In contrast to the colorful playfulness of your typical Disney picture, lies the work of Tim Burton, who fuses that whimsy with his blend of dark themes, wistful characters, and surrealism. This is certainly seen in his debut film, Frankenweenie.
As the title suggests, this film is a parody of the original Frankenstein, only this time, Victor Frankenstein is a young boy who, grief-stricken, brings his dog, Sparky, back from the dead only for chaos to ensue in the neighborhood.
This film is bursting with references to films and other things, in the script, backgrounds, and even certain shots. Film buffs will enjoy looking to espy all of the subtle nuances, but for the casual viewer, the heart of the film is the affection between Victor and Sparky. Though some of the secondary characters felt wooden at certain points, emotion was palpable, particularly during the final scenes.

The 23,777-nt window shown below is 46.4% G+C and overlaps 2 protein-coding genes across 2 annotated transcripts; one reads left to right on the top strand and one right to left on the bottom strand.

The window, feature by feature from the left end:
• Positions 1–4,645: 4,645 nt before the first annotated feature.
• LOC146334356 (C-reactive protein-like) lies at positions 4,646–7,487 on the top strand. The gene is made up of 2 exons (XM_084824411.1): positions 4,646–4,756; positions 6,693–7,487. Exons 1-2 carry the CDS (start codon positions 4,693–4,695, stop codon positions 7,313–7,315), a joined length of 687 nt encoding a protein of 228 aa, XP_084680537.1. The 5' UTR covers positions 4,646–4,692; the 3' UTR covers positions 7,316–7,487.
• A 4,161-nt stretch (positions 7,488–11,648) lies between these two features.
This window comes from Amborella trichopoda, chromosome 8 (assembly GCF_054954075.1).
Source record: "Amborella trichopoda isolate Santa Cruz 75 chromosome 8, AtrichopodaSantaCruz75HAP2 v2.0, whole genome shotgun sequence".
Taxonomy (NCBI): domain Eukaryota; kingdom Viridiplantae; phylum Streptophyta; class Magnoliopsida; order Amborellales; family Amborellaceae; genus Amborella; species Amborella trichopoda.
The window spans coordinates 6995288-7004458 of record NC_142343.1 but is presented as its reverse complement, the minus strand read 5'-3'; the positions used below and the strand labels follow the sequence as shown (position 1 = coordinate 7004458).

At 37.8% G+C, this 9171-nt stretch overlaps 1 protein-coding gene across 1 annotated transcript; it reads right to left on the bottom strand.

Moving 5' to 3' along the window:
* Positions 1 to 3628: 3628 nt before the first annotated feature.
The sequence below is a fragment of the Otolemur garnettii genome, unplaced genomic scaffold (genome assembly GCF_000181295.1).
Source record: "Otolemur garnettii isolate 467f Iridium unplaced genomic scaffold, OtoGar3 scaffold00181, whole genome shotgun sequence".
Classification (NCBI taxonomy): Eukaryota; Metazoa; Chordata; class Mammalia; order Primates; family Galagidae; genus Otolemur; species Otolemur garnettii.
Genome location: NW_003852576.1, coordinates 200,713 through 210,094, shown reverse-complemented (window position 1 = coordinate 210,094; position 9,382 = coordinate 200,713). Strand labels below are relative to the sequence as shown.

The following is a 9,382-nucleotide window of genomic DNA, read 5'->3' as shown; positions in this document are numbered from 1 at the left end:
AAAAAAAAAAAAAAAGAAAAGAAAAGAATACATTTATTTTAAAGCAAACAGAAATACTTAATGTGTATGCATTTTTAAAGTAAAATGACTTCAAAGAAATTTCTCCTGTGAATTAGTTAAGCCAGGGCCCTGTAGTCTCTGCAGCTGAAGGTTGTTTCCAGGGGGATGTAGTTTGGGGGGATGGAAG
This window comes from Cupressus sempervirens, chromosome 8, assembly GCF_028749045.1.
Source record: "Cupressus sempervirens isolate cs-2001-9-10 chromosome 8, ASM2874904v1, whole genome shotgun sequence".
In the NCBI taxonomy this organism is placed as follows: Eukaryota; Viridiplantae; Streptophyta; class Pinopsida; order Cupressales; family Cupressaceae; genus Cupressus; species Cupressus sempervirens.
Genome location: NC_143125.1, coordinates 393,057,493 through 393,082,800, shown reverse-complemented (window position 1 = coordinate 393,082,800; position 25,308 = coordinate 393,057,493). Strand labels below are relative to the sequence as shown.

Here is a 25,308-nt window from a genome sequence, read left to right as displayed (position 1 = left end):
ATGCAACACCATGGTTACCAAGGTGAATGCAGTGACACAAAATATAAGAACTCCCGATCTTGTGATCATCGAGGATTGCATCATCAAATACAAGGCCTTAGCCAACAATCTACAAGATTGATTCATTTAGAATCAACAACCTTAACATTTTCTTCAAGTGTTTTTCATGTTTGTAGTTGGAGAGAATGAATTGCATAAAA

The film also touches on existential ideas with its use of death as a plot device. The film should be applauded for its lack of shyness about the somber subject matter. Burton’s narrative brings about the effects death can have on a person, as well as the lust sentient beings must have to become God itself and create life. But it does so in a frolicsome way.
In short, Burton’s first directorial outing uses a quirky story to carry loftier ideas. This is the sort of duality that would go on to become a recognizable characteristic of his work.
Written By: Encyclopediac